Here in South Africa we do not have the privilege of unlimited bandwidth like most other netizens in so-called first world countries.
Knowing first hand what it is like to run a small business and, on top of that, knowing what a devastating effect on the bottom line that untrained employees can have on that rapidly dwindling bottom line my eyes and ears are constantly on the look out for places where productive time and money can be saved through the application of a little time and effort.
Naturally being involved in the better, simpler, faster world of the internet I feel that I could be of some small assistance to the NMMU Communications department and, by extension, the ratepayers of fair Port Elizabeth, Uitenhage and Despatch.
On a daily basis we deal with reams of e-mail and other messages and have to take decisions on whether to read or trash them just to get through our day. The messages that we read are those ones that; come from trusted contacts, are short, to the point and (mostly) do not contain images. I, along with many others I know, do not allow the automatic display of images in my e-mail messages as it cuts into the time I have available in the day and chews up bandwidth that could be productively applied elsewhere.
With reference to a recent message sent to ALL Municipal Employees and others (such as Councillors) on the Municipal Groupwise System:
- First of all the message was in the form of a bitmap file and 2.1 megabytes in size.
- Okay I understand that this is mostly an intranet messaging system so not ALL employees opening the message will consume directly paid for bandwidth. But, let us assume that one thousand people do consume bandwith to read said message – this will cost the municipality around 2 gigabytes (or R100.00) to deliver. Cheaper than printing and posting you will say!
- Crap I say – if the message was sent as a plain text file then that cost of R100.00 would have dropped to a couple of cents.
- On top of that – an image of 2.1 megabytes will take longer to open than a plain text message. Multiply the number of people who open the message with the additional 5 seconds or so required to open the bitmap. Just sucking numbers here, but what about 5 000 recipeints who have another 5 seconds added to their workday – this will add nearly 7 hours of wasted time to an already ‘overworked’ municipal workforce per message).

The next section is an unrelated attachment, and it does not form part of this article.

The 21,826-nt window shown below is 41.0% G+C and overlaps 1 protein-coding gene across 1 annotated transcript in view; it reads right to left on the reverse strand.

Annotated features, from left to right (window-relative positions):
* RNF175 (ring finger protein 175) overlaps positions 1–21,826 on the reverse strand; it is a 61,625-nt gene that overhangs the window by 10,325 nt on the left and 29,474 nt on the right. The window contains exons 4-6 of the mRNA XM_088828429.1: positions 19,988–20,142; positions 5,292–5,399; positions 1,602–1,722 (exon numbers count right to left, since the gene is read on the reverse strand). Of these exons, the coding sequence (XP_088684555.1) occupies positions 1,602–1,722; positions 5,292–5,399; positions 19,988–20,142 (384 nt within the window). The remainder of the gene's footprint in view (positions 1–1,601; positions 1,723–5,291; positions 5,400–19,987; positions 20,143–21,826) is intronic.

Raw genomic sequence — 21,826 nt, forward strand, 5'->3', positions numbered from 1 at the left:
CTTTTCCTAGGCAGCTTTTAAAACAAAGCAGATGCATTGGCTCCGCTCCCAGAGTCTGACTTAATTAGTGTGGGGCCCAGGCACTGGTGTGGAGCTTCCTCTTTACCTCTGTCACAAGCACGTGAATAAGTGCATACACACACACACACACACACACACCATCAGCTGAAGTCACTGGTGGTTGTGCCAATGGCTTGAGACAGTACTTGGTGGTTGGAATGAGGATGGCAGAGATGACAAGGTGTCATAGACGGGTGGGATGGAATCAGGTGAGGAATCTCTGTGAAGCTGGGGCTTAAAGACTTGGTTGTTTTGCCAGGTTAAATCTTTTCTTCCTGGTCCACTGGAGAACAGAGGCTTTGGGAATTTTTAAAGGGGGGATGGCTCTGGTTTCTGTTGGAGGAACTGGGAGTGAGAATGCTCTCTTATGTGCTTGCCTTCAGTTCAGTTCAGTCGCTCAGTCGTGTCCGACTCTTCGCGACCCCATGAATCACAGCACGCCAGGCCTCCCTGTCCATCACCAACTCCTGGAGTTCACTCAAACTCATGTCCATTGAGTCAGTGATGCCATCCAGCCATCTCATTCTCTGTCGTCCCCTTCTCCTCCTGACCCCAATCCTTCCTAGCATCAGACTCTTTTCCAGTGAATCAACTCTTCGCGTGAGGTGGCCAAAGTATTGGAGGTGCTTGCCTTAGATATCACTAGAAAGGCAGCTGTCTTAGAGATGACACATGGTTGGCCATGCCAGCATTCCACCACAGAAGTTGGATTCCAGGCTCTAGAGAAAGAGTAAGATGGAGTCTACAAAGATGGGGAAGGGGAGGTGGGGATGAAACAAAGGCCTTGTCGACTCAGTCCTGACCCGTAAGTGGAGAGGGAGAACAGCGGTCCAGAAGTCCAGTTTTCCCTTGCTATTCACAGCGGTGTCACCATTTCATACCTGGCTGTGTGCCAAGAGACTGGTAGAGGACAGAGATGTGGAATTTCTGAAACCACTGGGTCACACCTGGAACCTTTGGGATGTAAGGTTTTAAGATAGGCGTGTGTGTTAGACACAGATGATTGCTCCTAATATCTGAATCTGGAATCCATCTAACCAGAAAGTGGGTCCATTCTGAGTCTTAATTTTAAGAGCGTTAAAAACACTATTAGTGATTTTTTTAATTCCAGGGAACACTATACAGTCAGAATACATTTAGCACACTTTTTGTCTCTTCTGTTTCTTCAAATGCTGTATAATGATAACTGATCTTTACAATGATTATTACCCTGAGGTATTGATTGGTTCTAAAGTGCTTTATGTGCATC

Alan’s Free NMMM Communications Training Course Starts Here:
- If you absolutely MUST send an image DO NOT send a bitmap file – use one of the more accepted image formats like .jpg, .gif or .png – even .pdf will work.
- Images that are wider than 1 200 pixels are a complete waste of time.
- Don’t rush out and buy an expensive image manipulation programme like Photoshop – use Gimp (www.gimp.org.za) which is free. Of course Gimp has a learning curve – you can put that put to tender!
- Before sending your message ask yourself: “Is it necessary?”, “Will this message improve lives?”, “Is there some other way I can communicate this without spending money?” and “If I received this message would I read it?”
Just to demonstrate what can be done with Gimp I took the original image that was 886 pixels wide and 1 252 pixels high, and scaled it to 600 pixels wide and 848 pixels high. Then I saved it as a .jpg image with a quality level of 85% and the result you see below in an image that is 124 kilobytes in size (5.7% of the original).
One question; “I thought that in order to be gainfully employed at the municipality you HAD to be in possession of a green bar coded ID Book, so I am questioning your need to send this message to the ‘converted’ employees of the Metro.” We will have a little chat about the rest of your message later.
Latest posts by Alan Straton (see all)
- Why is the African Penguin Population dwindling? - 23 October 2019
- Should we Really Care about the Agulhas Current? - 23 October 2019
- In Case You Failed to Notice - 22 October 2019
- Robin Peterson appointed as Warriors Interim Head Coach - 22 October 2019
- Don’t let cybercriminals intercept your real estate transactions - 22 October 2019